Nova Scotia

Canadian lobster exporters feel pinch of new COVID-19 testing in China

A recent outbreak in Beijing is disrupting Canadian live lobster exports because Chinese authorities began testing for COVID-19 in imported food. However Canadian groups say the tests are unfounded since there is no scientific evidence that COVID-19 has been transmitted in food.

Lobster Council of Canada says 'we've hit a significant snag' because of delays caused by new tests

New COVID-19 inspections imposed after a coronovirus outbreak in Beijing are disrupting a big rebound in live lobster shipments from Canada to China. (CBC)

A recent coronavirus outbreak traced to a market in Beijing is disrupting Canadian live lobster exports to China.

New testing measures imposed in at least three cities — Beijing, Shanghai and Guangzhou— have led to cancelled lobster shipments from Nova Scotia this week and delays for shipments that do arrive.

"We've hit a significant snag," said Geoff Irvine, executive director of the Lobster Council of Canada.

"The latest news is that they will continue to do these random inspections, which has effectively caused many of the large shipments to stop."

Chinese authorities began testing for COVID-19 in imported food after an outbreak was traced to a cutting board used for salmon in the Xinfadi market in the Chinese capital. 

China is a crucial market for Canadian lobster fishermen. Before the pandemic struck, China was edging closer to overtaking the United States as the top importer, with sales of live lobster to China reaching $457 million last year.

36-hour tests

Random seafood shipments, including live lobster from Canada, are being held until test results come back.

"The tests can take up to 36 hours, which means that the product sits out of water for 36 hours, so there can be mortality issues that someone has to pay for," Irvine said.

The inspections have interrupted a rebound in live lobster sales to China after the market collapsed earlier in the year due to the pandemic.

Figures from Statistics Canada, first reported by seafood publication Undercurrent News, reveal the scale of the collapse.

In January, Canada sent 4,323 tonnes of live lobster worth $79.3 million in China. The majority of it was from Nova Scotia.

A worker wearing a face mask uses his mobile phone while sitting inside a container at the Xinfadi market in Beijing on June 14, 2020. Chinese authorities began testing for COVID-19 in imported food after an outbreak was traced to a cutting board used for salmon in that market. (Noel Celis/AFP via Getty Images)

In February, sales fell to 46 tonnes — worth just $940,000.

"We've known since the start of the pandemic that there were going to be bumps in the road with regards to export markets. We've seen those challenges from day one," said Federal Fisheries and Oceans Minister Bernadette Jordan.

The hope is this setback is a blip.

Lobster unloaded this week in Toney River, N.S. (CBC)

"There's been no official closure of the borders or border ban on seafood products. It's just this testing regime that makes doing the business very, very risky," said Irvine.

"The effect of these inspections are that the live shippers just simply don't want to ship there to take the risk.

"I do know some shippers who are changing their terms of sale. If Chinese buyers want to pay for the product in advance and take the risk … of the inspections, they can still do that."

'It's completely unfounded,' says lobster council

Other industry associations are also speaking out, including the Fisheries Council of Canada and the National Fisheries Institute in Washington.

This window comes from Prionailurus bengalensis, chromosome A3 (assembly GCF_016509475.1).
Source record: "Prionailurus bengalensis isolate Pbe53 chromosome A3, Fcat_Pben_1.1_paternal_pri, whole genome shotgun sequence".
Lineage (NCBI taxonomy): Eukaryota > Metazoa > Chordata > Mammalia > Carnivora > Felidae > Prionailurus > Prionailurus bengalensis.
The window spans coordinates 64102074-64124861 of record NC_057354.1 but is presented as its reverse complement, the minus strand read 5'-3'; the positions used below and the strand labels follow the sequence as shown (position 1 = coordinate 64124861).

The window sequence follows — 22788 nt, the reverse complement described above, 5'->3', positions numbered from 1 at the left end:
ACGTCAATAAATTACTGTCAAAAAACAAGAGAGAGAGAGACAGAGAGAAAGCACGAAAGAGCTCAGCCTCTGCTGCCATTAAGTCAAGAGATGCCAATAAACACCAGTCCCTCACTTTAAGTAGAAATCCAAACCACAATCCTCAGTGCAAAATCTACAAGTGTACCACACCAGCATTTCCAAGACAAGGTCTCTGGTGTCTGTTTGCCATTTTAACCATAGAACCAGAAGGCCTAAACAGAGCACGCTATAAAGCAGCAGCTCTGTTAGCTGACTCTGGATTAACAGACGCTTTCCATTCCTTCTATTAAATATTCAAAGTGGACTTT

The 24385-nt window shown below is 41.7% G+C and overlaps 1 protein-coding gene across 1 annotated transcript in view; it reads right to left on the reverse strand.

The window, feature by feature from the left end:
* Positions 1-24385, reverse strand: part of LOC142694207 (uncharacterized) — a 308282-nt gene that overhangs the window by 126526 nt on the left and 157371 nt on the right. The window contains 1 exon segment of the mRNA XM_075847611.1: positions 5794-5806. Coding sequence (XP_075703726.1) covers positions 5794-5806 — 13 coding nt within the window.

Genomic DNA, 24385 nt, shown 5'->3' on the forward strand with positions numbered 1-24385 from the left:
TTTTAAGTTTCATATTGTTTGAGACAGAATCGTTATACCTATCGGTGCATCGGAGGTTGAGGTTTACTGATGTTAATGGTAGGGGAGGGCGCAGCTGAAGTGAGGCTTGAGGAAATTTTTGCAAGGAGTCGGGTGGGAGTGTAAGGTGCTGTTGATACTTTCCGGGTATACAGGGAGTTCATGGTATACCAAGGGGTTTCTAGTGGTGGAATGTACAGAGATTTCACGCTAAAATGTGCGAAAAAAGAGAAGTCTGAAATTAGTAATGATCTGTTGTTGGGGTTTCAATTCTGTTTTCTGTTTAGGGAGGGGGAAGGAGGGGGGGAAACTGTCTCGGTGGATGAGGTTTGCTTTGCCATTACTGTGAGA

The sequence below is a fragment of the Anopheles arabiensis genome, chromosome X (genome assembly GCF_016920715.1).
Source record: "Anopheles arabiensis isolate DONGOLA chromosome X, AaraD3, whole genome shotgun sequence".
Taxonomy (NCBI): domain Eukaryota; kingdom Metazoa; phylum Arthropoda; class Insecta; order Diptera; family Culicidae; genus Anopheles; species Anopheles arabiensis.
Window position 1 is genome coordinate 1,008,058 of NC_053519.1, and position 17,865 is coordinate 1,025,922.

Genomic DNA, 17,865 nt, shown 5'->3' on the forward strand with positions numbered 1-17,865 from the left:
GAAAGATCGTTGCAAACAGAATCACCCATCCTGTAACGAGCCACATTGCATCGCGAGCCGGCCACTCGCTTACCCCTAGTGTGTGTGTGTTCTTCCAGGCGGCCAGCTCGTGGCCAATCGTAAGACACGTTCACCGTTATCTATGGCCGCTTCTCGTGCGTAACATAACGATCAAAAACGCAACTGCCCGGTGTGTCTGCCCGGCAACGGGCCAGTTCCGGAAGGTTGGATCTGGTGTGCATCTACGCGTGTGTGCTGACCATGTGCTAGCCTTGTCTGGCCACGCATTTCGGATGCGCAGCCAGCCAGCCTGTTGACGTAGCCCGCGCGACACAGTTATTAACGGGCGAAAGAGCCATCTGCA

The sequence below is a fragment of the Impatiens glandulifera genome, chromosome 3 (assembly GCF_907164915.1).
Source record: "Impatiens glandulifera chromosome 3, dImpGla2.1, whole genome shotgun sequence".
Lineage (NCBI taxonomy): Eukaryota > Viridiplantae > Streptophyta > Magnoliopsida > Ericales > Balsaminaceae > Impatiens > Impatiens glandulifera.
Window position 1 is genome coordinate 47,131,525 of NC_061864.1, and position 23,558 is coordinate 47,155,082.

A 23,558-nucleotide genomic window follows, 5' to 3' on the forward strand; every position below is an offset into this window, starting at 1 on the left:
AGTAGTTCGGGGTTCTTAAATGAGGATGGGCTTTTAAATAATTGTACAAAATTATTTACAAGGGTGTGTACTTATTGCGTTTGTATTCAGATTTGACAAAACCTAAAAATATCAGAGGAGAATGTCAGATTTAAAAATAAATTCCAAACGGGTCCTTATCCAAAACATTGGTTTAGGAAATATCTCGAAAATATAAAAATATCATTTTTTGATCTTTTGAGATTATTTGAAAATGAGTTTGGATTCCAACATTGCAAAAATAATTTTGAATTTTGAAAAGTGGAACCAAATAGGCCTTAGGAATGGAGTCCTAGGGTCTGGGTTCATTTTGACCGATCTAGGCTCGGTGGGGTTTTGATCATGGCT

All say there is no scientific evidence that COVID-19 has been transmitted in food or food packaging, citing multiple public health agencies from the World Health Organization to the Canadian Food Inspection Agency.

"The bigger problem is that it's completely unfounded," said Irvine.

Unclear what Chinese government is doing

Earlier this week, Agriculture and Agri-Food Canada told provincial officials and industry stakeholders the Chinese government has not notified Canada of what it is doing.

"There are no clear details on the type of products that will be targeted or the delay that may be caused for clearing customs as a result of testing," said a June 16 note. "However, there are indications that meat, poultry, aquatic products and fruit and vegetables may be subject to testing.

"The Government of Canada remains in close contact with the Canadian Mission in Beijing and will continue to seek further clarifications from official sources."

China wants assurances food is COVID-19 free

On Thursday night, the Canadian Food Inspection Agency said Chinese authorities have asked Canada and other countries for "assurances" food is free of COVID-19.

"The General Administration of Customs China (GACC) has written to trading partners, including Canada, to officially request that government authorities provide assurances that food processing establishments eligible to export to China follow measures to prevent any COVID-19 contamination of food products during food production," spokesperson Christine Carnaffan said in an email response to CBC News.

"The Government of Canada continues to engage with Chinese counterparts to reassure China of the strong measures in place in Canada to ensure the safety of the food and food products exported from Canada."

The statement reiterated the Canadian Food Inspection Agency's position: "There is currently no scientific evidence that food or food packaging is a likely source or route of transmission of COVID-19. In addition, there have been no confirmed cases of food or food packaging being associated with the transmission of the virus."


Paul Withers


Paul Withers is an award-winning journalist whose career started in the 1970s as a cartoonist. He has been covering Nova Scotia politics for more than 20 years.